Phytoplankton, the plants at the base of the food chain


Phytoplankton, the plants at the base of the food chain, are constantly decreasing in the oceans

August 27, 2010

The news should be of great concern because we are talking about Phytoplankton, that is to say of those vegetable organisms of very small dimensions (a few thousandths of a millimeter) which are nothing but algae able to perform, thanks to the energy supplied by the sun, chlorophyll photosynthesis , i.e. the transformation of inorganic compounds such as water and carbon dioxide into organic elements such as glucose, a basic element from which, through various chemical reactions that take place inside the cell, we arrive at the synthesis of all organic compounds that characterize living beings. In practice we speak of the dentists of the survival of all animal organisms, including man.

Daniel G. Boyce, Boris Worm and Marlon R. Lewis researchers from the Dalhousie University in Canada (2), have studied and elaborated measurements from 1899 to today, in order to have a complete picture of the state of phytoplankton concentration. The results obtained were disconcerting: they showed a decrease of about 40% compared to 1950 with a constant decrease of about 1% per year.

"Phytoplankton provides food for virtually the entire ecosystem, from fish to humans," says Dr. Boyce and goes on to say that "Phytoplankton is also important for maintaining sustainable fishing activities and the overall health of the sea. We must ensure that it does not continue to decline" because it ultimately constitutes about half of all plant organisms on our planet. .

The cause of this decrease hypothesized by the researchers is the increase in the temperature of the oceans as it was observed that the greatest drops were recorded where the waters had undergone greater temperature increases and this is explained by the fact that more hot limits the amount of nutrients that could be exploited by the phytoplankton for its survival.


  1. Original photograph courtesy NASA
  2. The news was published by Dalhousie University; while the full study The global decrease of phytoplankton in the last century you can find it in the magazineNature dated 29/07/2010 or whose authors are Daniel G. Boyce, E Boris Worm both of the Department of Biology of the Dalhousie University, Halifax, Nova Scotia (Canada) and Marlon R. Lewis of the Department of Oceanography of the Dalhousie University, Halifax , Nova Scotia (Canada).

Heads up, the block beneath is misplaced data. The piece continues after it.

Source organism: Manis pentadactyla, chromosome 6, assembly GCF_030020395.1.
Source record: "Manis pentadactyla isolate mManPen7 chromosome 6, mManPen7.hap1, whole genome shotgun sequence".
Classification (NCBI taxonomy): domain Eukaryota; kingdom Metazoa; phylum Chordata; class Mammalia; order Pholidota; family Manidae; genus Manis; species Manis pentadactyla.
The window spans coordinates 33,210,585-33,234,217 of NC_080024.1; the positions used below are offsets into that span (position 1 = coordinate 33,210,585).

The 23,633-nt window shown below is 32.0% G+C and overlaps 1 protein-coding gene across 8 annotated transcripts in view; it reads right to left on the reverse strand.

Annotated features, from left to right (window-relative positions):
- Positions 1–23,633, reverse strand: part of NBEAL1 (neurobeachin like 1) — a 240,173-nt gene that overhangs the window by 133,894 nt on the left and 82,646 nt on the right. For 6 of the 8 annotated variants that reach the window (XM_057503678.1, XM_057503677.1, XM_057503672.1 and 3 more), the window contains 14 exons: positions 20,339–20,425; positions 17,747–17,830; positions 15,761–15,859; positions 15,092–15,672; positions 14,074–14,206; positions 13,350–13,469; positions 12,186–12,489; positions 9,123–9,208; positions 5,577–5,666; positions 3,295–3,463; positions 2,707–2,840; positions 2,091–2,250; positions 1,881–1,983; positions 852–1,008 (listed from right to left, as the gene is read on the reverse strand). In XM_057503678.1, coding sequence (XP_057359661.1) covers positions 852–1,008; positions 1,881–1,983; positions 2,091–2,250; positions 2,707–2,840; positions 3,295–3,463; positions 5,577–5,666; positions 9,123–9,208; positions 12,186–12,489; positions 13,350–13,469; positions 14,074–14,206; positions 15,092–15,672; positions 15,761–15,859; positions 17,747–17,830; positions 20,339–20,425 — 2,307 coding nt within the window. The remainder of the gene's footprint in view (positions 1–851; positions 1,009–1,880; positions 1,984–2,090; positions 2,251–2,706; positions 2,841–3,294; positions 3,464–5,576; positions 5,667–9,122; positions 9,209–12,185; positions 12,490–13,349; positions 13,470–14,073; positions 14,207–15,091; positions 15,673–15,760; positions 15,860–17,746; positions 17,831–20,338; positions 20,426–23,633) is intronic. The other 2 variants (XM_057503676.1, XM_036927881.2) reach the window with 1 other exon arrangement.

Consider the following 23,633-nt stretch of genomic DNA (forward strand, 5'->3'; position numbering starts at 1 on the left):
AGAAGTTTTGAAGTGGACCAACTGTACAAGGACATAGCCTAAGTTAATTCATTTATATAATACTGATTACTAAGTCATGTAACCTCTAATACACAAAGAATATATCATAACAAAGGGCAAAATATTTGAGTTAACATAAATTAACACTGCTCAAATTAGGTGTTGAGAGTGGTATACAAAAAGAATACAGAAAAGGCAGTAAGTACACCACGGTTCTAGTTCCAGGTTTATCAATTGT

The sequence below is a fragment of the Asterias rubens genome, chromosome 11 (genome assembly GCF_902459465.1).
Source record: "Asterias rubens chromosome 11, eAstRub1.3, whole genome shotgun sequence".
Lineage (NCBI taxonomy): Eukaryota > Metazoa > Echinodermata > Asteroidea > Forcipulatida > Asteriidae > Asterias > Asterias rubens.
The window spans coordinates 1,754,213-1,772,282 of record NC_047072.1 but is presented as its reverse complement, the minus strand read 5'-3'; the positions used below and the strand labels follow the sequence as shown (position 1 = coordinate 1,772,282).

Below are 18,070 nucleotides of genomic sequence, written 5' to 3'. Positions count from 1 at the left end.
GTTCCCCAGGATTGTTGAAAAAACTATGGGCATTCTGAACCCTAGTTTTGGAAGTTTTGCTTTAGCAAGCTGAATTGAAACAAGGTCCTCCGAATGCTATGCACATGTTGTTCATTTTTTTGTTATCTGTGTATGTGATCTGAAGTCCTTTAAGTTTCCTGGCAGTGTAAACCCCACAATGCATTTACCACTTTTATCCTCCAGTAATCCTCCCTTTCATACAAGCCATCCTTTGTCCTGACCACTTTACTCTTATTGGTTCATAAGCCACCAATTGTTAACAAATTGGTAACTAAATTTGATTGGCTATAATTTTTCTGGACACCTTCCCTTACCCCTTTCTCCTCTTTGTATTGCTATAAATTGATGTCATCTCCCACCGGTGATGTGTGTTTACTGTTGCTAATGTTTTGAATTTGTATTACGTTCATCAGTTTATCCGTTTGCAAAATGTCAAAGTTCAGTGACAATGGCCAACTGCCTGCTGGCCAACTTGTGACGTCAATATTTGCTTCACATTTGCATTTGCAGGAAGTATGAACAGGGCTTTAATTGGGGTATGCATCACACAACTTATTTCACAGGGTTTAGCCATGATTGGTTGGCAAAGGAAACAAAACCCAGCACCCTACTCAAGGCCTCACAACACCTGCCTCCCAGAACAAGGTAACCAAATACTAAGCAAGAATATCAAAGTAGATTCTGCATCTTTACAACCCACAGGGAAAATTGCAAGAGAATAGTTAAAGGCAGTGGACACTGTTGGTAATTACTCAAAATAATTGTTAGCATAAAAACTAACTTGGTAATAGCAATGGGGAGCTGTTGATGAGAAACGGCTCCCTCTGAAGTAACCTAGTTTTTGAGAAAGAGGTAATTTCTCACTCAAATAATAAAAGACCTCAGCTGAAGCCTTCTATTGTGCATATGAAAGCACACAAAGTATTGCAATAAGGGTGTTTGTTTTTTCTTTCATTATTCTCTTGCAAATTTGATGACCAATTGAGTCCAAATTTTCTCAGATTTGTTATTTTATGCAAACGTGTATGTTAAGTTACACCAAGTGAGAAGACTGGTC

A living being feeds on what precedes it in the food chain and, in turn, is eaten by the next, which can be another animal or a human.

The food chain has a pyramidal structure divided into various trophic levels to each of which correspond specific categories of living beings.


The largest category you can find at the base of any food chain. Producers are autotrophic organisms, able to organize chemical compounds in the soil (or water), to independently produce food reserves (sugars, starch). This process can take place thanks to the energy provided by the chlorophyll photosynthesis.


They are heterotrophic organisms that, in order to feed themselves, need to eat other organisms. We can distinguish:

  • the herbivoresthat feed directly on the producers: deer, rabbit, gazelle, grasshopper, zebra, elephant etc ...
  • the carnivores that feed on herbivores: fox, hawk, dolphin, spider, lizard etc ...
  • the carnivores that feed on both herbivores and other carnivores: lion, leopard, tiger, killer whale, wolf, crocodile, eagle etc….

A species can occupy multiple levels depending on the food energy source it feeds on. Omnivores, in fact, do not occupy a fixed level, but vary it according to what they eat.

Decomposers or transformers

Generally they are i bacteria which decompose the remains - animals and plants - into substances that can be reused by producers. Their role is fundamental because they determine the decomposition of organic matter and remineralize the nutrients (nitrogen is phosphorus first of all) which are reused by manufacturers.

Phytoplankton, the plants at the base of the food chain

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A study by the Canadian University of Dalhousie states that the microscopic plant organisms that live in suspension in the sea are decreasing at an average rate of 1% per year, probably due to global warming. This phenomenon threatens the marine food chain, as phytoplankton is at the base of the food chain and represents a nourishment both for the tiny organisms of zooplankton, both for large marine mammals such as whales, and for most of the fish.

According to the research team, phytoplankton is the fuel of the marine ecosystem and its decline affects the entire food chain, including humans. In fact, vegetable plankton produces half of the oxygen we breathe, reduces CO2 and is important for fishing.